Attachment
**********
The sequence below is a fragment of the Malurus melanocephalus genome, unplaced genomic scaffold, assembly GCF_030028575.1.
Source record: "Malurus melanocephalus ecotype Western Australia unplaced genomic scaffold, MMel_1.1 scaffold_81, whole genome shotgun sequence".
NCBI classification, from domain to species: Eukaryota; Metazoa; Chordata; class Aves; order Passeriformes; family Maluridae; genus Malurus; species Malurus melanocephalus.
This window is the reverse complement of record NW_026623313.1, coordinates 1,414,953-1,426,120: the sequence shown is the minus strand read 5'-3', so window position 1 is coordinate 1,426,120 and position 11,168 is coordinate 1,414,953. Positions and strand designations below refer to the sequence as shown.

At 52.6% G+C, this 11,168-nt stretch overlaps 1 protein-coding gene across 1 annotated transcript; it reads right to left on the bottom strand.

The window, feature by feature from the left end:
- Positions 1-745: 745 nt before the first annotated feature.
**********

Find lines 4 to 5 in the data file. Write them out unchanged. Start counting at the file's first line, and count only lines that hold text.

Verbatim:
This window is the reverse complement of record NW_026623313.1, coordinates 1,414,953-1,426,120: the sequence shown is the minus strand read 5'-3', so window position 1 is coordinate 1,426,120 and position 11,168 is coordinate 1,414,953. Positions and strand designations below refer to the sequence as shown.

At 52.6% G+C, this 11,168-nt stretch overlaps 1 protein-coding gene across 1 annotated transcript; it reads right to left on the bottom strand.